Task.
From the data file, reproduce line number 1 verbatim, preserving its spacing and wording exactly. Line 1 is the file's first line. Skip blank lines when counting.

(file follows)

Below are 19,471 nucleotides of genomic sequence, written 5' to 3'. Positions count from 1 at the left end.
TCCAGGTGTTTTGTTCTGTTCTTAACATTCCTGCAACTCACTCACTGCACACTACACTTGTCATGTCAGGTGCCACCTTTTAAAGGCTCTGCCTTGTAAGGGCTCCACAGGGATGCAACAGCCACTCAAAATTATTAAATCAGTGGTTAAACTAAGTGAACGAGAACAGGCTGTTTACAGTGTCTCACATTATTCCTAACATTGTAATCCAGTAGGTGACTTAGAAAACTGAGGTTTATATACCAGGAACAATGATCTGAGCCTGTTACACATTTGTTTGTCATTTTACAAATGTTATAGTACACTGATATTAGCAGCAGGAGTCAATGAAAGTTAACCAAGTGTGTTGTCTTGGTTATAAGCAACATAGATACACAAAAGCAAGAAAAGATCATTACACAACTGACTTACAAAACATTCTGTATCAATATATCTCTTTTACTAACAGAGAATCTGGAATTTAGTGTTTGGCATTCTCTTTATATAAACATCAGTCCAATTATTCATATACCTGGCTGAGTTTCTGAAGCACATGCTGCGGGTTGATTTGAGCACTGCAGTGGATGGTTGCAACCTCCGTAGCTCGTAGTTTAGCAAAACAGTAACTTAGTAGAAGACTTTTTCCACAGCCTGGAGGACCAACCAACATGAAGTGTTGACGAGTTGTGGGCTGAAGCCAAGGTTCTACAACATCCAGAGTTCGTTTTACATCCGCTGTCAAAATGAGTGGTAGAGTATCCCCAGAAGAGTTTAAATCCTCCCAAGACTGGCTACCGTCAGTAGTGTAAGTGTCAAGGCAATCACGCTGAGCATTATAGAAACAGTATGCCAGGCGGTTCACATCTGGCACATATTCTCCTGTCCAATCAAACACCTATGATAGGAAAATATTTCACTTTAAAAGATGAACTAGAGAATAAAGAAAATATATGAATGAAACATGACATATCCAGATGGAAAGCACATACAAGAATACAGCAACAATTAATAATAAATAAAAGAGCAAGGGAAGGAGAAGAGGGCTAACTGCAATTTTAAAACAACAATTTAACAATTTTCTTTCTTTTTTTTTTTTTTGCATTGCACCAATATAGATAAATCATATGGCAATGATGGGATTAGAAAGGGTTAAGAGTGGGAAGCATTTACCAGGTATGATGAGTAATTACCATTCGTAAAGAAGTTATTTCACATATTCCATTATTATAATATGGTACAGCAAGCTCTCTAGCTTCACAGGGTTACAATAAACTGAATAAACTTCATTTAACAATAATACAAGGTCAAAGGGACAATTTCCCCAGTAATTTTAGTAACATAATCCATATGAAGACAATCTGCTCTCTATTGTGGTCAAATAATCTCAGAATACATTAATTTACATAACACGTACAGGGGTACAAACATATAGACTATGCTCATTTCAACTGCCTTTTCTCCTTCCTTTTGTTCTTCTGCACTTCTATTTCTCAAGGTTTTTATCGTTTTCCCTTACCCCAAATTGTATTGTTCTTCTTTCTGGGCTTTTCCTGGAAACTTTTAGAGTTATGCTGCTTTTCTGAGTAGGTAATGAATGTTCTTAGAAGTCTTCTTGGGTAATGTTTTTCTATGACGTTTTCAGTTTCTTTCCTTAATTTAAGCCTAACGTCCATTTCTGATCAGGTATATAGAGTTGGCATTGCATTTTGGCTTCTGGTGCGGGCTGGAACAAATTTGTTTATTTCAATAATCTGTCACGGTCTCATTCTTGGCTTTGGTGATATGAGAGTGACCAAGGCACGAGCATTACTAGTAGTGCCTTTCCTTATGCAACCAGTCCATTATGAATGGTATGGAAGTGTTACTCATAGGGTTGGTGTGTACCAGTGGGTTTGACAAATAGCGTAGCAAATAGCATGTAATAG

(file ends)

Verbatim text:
Below are 19,471 nucleotides of genomic sequence, written 5' to 3'. Positions count from 1 at the left end.